Why Can't My Employees Simply Tell Harassers to Stop?

A Kantola Learning Minute


An HR Director writes, "How can I encourage my staff to speak up and tell people when they're offended? Why do they think I'm the only one who can solve their problems?" Find out in this week's Kantola Learning Minute with workplace trainer Linda Garrett, JD.



Transcript:
Hi, I'm Linda Garrett with a Kantola Learning Minute.

An HR Director writes, "How can I encourage my staff to speak up and tell people when they're offended? Why do they think I'm the only one who can solve their problems? Honestly, sometimes I feel like I'm running a daycare center here."

Well, I'm sure it sometimes feels like the things that people bring to your desk are rather trivial. But, here's the thing: The law recognizes that harassment and bullying is often based on power imbalances in the workplace. No one goes out of their way to offend someone who can fire them, but they might not care so much about offending someone who they outrank in the chain of command. It takes courage to speak up, especially if the harasser is popular and well liked, or is perceived to have the bosses ear.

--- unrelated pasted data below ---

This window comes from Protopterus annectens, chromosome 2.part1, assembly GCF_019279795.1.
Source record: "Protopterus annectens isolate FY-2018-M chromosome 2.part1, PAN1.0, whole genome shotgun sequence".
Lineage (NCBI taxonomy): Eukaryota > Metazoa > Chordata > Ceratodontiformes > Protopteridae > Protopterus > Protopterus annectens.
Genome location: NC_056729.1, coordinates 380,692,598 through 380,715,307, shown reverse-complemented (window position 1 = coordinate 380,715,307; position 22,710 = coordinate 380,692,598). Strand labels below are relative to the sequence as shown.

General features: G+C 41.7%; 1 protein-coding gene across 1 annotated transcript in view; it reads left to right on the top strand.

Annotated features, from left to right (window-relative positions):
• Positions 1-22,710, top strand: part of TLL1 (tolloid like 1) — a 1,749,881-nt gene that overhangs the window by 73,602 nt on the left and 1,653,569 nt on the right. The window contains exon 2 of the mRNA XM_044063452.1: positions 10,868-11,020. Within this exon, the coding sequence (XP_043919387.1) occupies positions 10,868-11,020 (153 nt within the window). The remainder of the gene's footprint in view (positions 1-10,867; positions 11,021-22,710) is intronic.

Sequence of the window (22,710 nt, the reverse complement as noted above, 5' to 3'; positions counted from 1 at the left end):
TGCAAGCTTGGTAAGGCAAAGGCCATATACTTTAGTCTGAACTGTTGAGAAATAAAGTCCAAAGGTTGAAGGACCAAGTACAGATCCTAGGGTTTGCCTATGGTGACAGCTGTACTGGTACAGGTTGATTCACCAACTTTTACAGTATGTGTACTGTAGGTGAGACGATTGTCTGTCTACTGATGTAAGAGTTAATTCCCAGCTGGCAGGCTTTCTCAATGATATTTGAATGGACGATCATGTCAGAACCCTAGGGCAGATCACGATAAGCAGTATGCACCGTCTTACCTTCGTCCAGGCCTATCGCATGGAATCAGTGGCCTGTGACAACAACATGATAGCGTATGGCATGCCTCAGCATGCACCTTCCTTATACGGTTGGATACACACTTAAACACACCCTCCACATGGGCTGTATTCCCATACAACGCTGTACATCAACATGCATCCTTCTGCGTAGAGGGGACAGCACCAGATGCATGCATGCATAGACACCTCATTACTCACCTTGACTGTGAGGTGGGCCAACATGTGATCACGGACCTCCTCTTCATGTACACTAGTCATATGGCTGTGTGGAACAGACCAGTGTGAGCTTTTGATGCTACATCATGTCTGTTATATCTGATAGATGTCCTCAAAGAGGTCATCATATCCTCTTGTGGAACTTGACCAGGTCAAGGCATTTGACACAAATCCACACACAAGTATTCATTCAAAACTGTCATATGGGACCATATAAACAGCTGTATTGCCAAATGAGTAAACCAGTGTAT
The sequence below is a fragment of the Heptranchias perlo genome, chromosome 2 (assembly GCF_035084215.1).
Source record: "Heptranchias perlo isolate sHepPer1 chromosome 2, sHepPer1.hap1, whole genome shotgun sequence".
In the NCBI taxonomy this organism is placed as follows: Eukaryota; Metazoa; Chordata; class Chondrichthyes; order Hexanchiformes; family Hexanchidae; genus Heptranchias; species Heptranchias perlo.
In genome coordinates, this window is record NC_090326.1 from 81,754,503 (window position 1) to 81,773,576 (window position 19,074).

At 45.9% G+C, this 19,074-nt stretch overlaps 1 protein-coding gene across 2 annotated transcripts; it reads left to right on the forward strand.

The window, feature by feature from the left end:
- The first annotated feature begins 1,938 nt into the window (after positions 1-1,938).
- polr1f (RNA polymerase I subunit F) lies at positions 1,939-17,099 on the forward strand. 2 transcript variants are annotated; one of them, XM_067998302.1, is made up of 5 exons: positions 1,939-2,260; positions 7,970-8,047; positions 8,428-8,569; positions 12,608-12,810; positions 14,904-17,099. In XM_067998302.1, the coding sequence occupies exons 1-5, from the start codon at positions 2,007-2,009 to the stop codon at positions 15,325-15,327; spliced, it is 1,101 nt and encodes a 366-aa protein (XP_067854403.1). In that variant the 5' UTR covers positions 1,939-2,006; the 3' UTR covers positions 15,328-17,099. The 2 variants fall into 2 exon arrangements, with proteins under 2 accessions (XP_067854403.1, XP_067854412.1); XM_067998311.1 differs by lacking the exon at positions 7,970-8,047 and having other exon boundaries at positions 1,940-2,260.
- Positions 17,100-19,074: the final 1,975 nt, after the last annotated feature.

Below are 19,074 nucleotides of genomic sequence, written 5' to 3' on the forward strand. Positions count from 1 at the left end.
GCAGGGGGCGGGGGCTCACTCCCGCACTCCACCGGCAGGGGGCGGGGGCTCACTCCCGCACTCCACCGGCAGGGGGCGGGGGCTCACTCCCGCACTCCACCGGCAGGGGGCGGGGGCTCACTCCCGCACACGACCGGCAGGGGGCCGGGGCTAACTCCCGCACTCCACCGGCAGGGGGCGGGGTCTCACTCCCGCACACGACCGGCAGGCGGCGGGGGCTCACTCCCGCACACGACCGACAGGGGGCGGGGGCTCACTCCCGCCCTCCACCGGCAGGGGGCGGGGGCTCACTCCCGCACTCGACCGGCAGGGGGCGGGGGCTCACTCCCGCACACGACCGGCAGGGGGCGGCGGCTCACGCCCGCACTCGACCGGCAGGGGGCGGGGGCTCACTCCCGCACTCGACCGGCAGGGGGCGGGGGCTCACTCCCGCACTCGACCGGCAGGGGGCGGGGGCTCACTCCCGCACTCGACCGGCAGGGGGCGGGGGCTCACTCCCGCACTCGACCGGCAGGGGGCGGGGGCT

If victims were forced to speak up and confront the harasser before they were allowed to speak to anyone in HR, some people might not say anything until things got really bad. And then the harasser, and the company, would all be facing much more serious allegations of harm.

So, even though you might sometimes wish everyone would just grow up and deal with it, be glad your employees know your door is always open, and feel confident that you will be there to help them if problems come up. Be glad that you have the opportunity to nip things in the bud, which means less harm to the company, less harm to the employee, and less harm to the harasser. In fact, I've always said people who are told their conduct is offensive to somebody should be thankful that someone took the time to warn them that their behavior was unwelcome. That way they can correct course before it becomes ongoing, pervasive, or severe behavior that can land them in court.

I hope this helps. Thanks for listening to this Kantola Learning Minute.

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